Alison Despathy: Affordable Heating Act is an attack on Vermont businesses

Wikimedia Commons/Santeri Viinamäki

Would money go to global corporations while local fuel dealers carry this immense burden and are penalized? Will Vermont pay global corporations such as Big Oil twice in order to use fuel? How will this situation ripple to other Vermont businesses and consumers?

By Alison Despathy

The new Clean Heat Standard called the Affordable Heating Act is an attack on Vermont businesses and our local economy. This bill, S.5, was introduced on Jan. 6, 2023, and is supported by 13 senators. Although there may be good intentions and hopes behind S.5, it is actually harmful to Vermonters and small businesses who have been heating homes for decades, even generations. The true nature of S.5 hides behind the words ‘equitable’ and ‘affordable’ but it will result in a trickle down effect of damage to small fuel companies, consumers, businesses and Vermont’s economy — this will negatively impact all of us.

The language within S.5 reveals that fuel dealers will take the brunt and be coerced to play a highly regulated, convoluted game regarding carbon credits based on limited and specified eligible measures in order to comply and meet goals. This game is designed by the Public Utilities Commission (PUC), an unelected body, and although it is cloaked in equity, repercussions and negative impacts are guaranteed yet unknown and the inequitable burden and strain placed on Vermont fuel dealers is unfair and dangerous. All Vermont homes and businesses require heat- intensely regulating and monitoring, and demanding that these targeted businesses solve the problem — because the Global Warming Solutions Act (GWSA) demands it — is cruel.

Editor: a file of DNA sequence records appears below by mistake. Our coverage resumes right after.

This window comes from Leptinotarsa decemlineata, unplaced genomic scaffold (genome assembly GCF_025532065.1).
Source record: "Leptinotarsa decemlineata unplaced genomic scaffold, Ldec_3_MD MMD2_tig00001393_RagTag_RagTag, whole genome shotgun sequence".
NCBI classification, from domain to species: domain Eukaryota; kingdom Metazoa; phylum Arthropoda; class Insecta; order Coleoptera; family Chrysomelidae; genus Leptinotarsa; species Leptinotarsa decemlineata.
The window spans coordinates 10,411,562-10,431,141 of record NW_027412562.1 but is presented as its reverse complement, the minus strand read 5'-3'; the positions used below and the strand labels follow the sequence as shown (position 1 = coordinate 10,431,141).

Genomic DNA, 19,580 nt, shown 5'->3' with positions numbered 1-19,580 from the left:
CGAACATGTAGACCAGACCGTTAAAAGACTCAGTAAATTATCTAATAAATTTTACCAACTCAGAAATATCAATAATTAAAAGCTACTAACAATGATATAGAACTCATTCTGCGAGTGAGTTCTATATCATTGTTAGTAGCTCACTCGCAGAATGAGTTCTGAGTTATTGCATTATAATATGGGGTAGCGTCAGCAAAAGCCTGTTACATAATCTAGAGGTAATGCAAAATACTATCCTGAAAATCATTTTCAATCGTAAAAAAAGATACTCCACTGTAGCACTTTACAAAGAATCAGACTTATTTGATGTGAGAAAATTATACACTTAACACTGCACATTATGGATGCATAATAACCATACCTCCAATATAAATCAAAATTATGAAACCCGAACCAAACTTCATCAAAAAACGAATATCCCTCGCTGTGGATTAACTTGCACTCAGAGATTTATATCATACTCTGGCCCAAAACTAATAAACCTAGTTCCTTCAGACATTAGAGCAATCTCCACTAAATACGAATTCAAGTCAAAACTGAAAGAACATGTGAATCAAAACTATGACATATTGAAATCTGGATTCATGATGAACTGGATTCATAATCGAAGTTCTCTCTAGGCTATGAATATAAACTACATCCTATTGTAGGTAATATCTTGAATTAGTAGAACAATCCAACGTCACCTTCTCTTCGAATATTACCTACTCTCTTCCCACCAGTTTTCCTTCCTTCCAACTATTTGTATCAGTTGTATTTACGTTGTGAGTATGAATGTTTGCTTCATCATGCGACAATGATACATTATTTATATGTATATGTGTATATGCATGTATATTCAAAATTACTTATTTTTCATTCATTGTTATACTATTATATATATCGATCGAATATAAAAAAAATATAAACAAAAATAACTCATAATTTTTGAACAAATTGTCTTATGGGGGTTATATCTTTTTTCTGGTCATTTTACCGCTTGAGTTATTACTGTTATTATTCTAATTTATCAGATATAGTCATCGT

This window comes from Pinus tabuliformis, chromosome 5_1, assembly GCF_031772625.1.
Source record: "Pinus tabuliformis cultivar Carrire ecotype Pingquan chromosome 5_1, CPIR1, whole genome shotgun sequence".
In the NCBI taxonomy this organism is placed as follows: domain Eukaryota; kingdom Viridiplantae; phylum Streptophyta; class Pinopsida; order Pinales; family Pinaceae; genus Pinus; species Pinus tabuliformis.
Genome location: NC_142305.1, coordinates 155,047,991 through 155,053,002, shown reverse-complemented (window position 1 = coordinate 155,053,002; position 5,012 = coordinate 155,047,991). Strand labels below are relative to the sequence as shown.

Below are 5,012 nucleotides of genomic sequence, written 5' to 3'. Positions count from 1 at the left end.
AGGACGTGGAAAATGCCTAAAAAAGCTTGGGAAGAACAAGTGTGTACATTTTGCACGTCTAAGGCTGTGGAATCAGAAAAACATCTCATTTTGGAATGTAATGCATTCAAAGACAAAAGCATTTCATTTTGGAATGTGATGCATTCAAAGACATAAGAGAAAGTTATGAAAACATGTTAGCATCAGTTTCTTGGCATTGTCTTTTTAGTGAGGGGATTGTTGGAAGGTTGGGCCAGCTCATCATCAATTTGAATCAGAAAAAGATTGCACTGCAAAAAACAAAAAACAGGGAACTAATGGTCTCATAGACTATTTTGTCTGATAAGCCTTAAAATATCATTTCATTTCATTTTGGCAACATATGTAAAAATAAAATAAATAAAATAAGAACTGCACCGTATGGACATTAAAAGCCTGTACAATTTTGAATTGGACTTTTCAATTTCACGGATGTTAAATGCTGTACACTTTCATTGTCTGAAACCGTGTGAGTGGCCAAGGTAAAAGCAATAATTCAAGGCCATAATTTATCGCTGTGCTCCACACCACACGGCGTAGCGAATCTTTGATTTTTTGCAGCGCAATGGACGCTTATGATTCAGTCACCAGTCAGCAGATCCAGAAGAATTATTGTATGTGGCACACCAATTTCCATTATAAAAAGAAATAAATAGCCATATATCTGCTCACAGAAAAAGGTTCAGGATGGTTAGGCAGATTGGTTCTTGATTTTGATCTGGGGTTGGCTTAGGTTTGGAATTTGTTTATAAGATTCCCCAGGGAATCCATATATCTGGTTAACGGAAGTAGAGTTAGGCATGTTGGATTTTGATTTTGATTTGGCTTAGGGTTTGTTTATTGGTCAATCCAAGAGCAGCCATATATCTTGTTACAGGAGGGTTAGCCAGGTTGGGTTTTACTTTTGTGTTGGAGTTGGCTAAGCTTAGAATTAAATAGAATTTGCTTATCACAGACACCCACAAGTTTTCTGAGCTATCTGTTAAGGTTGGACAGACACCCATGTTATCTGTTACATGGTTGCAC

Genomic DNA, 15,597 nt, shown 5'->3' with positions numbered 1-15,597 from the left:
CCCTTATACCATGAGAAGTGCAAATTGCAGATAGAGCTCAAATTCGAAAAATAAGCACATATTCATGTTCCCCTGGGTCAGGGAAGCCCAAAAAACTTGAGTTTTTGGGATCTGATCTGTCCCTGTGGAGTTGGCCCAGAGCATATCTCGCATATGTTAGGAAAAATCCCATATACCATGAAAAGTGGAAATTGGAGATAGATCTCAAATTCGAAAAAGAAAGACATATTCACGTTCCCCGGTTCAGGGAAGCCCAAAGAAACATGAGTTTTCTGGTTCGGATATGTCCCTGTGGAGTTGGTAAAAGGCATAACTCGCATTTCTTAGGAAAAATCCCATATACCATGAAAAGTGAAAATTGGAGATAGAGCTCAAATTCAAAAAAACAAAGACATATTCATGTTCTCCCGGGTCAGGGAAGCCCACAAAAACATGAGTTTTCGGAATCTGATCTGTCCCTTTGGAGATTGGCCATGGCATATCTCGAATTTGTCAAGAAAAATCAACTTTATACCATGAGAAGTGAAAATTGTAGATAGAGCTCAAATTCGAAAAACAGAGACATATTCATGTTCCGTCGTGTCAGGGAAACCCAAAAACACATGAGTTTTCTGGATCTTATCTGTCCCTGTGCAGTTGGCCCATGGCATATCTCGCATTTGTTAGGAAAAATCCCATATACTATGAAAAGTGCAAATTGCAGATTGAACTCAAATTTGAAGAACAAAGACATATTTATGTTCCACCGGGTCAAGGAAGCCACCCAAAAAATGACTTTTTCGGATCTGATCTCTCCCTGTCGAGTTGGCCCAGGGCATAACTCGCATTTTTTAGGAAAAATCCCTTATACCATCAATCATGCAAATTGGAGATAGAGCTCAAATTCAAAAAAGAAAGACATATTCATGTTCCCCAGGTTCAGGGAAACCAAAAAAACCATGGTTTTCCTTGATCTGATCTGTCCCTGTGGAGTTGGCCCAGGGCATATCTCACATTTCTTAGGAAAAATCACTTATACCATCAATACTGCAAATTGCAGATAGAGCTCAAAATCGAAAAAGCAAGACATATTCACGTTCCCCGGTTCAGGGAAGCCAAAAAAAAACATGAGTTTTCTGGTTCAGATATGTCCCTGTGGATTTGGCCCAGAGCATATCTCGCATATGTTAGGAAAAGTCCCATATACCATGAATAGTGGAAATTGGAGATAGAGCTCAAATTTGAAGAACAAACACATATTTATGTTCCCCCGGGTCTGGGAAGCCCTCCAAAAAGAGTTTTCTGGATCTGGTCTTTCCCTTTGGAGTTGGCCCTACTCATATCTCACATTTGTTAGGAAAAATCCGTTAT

Fuel dealers are actively working towards broadening environmental options as industry innovates and access and affordability of technologies becomes realistic. Many want options that save money and may have less of an impact, but to force this on the industry and people is unacceptable, especially with a compromised electrical grid and a design which specifically targets hard-working individuals and Vermont businesses. Applying this degree of pressure from competitive industries via the government does not serve Vermont and is inappropriate. Vermonters will suffer from these demands and this carbon trading game, there is no doubt.

Many questions arise: Will these businesses be able to financially survive this attack and burden? Will this lead to closures and the invasion of global fuel dealers who can weather this storm? Will this create a monopoly? If people do not want this system or these technologies forced on them, if they cannot afford them, if there is not the funding, then again the fuel dealer suffers and has to pay for not accumulating enough credits in relation to the fuel that they sold. It is completely unfair that these businesses have to pay more or be penalized because they could not engage and influence enough people to jump on board with this game and purchase the “eligible measures” that the PUC has deemed acceptable for receiving credits.

Will the fuel dealers need to hire help in order to keep track of this forced system and all of the data and records required for reporting? How will they determine if the people they serve are of low or moderate income? Will they be expected to advertise and market these specific “eligible measures”? This is invasive, breaches privacy and these responsibilities, issues and extra costs should not be placed on the fuel dealers or obligated parties — this is an overstep.

In addition to multiple advisory groups, the PUC and the Department of Public Service are appropriated a combined total of $1.2 million to implement this plan and hire staff and consultants. This money could be spent more effectively and be used to directly accelerate progress. California went through this nightmare and failed; they now need others to enter the game in order for it to lock in and make the carbon market boom. Implementation of a real action based plan that does not involve creating, trading, cycling and buying carbon credits among the players — consumers, industry and the commission — would be the real answer. Penalizing these entities who do not fall in lock step to bring in this new system or cannot generate enough credits to stay afloat is an attack.